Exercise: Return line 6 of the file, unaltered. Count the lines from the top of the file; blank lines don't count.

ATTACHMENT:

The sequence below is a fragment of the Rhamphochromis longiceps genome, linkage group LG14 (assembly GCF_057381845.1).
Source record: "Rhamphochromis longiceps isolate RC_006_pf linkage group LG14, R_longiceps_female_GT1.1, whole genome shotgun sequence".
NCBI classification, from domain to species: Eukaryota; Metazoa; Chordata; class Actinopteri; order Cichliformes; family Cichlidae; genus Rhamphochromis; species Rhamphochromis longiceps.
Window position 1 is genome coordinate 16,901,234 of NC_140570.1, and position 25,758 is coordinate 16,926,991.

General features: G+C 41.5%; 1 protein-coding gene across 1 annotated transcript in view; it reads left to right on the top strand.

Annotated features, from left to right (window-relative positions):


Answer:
Annotated features, from left to right (window-relative positions):